B. Standards for Disability

         The Social Security Act ("Act") defines disability as the "inability to engage in any substantial gainful activity by reason of any medically determinable physical or mental impairment which can be expected to result in death or which has lasted or can be expected to last for a continuous period of not less than 12 months." 42 U.S.C. § 423(d)(1)(A); see Id. § 1382c(a)(3)(A); Pass v. Chater, 65 F.3d 1200, 1203 (4th Cir. 1995). "An individual shall be determined to be under a disability only if his physical or mental impairment or impairments are of such severity that he is not only unable to do his previous work but cannot, considering his age, education, and work experience, engage in any other kind of substantial gainful work which exists in the national economy." 42 U.S.C. § 423(d)(2)(A); see Id. § 1382c(a)(3)(B). The Act defines a physical or mental impairment as "an impairment that results from anatomical, physiological, or psychological abnormalities which are demonstrable by medically acceptable clinical and laboratory diagnostic techniques." Id. §§ 423(d)(3), 1382c(a)(3)(D).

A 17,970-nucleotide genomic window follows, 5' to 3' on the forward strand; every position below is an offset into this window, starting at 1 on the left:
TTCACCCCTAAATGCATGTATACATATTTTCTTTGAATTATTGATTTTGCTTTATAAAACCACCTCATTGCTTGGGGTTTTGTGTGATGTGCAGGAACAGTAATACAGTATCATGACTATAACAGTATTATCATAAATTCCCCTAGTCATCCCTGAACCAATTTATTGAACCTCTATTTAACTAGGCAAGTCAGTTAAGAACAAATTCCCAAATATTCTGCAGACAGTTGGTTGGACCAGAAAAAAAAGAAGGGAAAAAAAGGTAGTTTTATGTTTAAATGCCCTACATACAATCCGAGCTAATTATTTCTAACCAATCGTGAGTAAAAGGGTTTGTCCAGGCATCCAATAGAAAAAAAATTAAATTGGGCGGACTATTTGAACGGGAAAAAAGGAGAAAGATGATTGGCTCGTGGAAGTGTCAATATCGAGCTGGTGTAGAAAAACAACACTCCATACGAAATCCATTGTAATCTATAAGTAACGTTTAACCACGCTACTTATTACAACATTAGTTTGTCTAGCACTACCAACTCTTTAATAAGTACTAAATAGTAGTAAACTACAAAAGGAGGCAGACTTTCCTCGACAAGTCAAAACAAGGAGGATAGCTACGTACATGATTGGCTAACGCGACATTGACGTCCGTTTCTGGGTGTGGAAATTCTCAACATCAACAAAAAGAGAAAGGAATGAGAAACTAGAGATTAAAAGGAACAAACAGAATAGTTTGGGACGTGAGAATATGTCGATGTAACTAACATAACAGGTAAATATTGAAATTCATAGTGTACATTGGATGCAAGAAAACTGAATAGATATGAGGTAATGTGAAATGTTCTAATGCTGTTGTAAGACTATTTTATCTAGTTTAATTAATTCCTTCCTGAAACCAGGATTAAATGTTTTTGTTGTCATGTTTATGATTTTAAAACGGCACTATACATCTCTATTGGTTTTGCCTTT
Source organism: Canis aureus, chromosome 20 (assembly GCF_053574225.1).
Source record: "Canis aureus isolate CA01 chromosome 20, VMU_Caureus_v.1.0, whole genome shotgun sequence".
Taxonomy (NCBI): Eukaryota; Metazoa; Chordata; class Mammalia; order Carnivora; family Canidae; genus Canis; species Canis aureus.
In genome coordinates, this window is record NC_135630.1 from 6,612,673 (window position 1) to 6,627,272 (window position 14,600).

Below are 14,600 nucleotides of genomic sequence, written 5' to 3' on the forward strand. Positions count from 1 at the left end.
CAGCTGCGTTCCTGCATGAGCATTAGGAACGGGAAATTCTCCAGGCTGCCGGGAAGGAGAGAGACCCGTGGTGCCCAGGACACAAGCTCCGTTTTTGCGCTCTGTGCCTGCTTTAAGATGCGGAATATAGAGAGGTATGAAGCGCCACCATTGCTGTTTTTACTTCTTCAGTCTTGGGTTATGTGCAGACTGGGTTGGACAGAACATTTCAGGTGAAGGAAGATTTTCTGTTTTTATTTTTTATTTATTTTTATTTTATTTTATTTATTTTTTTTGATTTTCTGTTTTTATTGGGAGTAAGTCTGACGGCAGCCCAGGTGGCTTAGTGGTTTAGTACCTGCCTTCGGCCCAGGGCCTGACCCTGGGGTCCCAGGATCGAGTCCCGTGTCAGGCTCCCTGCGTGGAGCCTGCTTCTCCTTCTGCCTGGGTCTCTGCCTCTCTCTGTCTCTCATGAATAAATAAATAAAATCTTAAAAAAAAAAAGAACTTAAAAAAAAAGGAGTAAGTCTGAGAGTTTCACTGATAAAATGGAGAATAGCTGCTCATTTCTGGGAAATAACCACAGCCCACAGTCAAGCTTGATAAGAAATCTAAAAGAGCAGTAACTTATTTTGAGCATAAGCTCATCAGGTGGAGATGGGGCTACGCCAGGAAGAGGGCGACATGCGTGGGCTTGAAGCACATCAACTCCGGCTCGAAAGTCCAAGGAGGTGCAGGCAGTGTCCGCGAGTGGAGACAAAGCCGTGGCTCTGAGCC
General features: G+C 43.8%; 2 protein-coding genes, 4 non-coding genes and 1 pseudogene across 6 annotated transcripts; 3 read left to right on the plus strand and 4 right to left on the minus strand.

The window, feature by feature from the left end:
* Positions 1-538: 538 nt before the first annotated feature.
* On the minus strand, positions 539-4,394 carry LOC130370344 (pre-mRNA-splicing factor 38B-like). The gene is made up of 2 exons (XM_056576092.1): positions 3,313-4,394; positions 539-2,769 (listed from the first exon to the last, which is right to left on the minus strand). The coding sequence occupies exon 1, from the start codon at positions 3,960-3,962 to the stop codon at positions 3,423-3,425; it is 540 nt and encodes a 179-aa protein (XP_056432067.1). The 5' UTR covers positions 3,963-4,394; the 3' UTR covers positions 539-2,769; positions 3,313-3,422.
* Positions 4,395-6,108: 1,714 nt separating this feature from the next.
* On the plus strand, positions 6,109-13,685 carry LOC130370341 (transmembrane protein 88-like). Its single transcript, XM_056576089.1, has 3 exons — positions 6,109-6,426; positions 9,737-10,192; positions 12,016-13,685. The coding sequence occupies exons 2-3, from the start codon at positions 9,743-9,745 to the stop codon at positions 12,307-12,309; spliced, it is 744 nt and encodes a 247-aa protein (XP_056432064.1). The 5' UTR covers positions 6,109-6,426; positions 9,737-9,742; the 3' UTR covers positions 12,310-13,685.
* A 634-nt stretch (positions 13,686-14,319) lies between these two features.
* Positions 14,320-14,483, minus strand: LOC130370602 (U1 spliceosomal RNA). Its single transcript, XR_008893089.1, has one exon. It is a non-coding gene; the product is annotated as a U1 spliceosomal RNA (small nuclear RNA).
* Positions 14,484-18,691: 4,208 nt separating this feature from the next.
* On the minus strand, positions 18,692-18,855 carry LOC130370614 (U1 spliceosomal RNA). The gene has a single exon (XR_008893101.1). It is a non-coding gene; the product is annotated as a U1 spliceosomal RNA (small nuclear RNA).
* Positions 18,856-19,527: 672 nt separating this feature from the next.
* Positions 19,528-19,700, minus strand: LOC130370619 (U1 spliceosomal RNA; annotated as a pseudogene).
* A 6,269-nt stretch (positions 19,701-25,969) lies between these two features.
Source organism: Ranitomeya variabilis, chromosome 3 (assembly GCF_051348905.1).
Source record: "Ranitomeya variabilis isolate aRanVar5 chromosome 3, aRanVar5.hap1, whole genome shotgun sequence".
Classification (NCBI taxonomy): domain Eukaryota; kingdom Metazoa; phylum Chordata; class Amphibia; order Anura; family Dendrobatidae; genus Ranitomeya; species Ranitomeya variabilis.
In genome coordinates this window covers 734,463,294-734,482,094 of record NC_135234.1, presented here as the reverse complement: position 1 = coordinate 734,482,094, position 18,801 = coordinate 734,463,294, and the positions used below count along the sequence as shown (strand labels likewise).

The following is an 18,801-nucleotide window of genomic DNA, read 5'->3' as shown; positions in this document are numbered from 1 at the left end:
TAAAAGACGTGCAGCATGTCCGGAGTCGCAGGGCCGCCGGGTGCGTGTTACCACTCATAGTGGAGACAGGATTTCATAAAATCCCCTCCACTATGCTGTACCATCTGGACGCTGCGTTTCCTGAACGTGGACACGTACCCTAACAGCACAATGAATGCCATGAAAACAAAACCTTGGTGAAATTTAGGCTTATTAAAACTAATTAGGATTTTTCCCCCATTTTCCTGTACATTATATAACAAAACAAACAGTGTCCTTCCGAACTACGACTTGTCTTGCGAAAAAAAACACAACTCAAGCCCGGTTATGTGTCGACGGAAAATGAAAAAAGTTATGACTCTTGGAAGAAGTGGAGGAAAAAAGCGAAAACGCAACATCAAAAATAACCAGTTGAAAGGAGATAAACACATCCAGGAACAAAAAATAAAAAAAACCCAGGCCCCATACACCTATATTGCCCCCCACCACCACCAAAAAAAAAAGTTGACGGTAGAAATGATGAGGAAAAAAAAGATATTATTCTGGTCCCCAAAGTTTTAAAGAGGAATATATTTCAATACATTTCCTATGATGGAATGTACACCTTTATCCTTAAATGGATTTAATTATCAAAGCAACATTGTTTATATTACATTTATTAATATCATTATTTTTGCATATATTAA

The disability regulations under the Act ("Regulations") provide a five-step analysis that the ALJ must follow when determining whether a claimant is disabled:

To summarize, the ALJ asks at step one whether the claimant has been working; at step two, whether the claimant's medical impairments meet the [Regulations' severity and duration requirements; at step three, whether the medical impairments meet or equal an impairment listed in the [Regulations; at step four, whether the claimant can perform her past work given the limitations caused by her medical impairments; and at step five, whether the claimant can perform other work.
The first four steps create a series of hurdles for claimants to meet. If the ALJ finds that the claimant has been working (step one) or that the claimant's medical impairments do not meet the severity and duration requirements of the [Regulations (step two), the process ends with a finding of "not disabled." At step three, the ALJ either finds that the claimant is disabled because her impairments match a listed impairment [i.e., a listing in 20 C.F.R. pt. 404, subpt. P, app. 1 ("the Listings")] or continues the analysis. The ALJ cannot deny benefits at this step.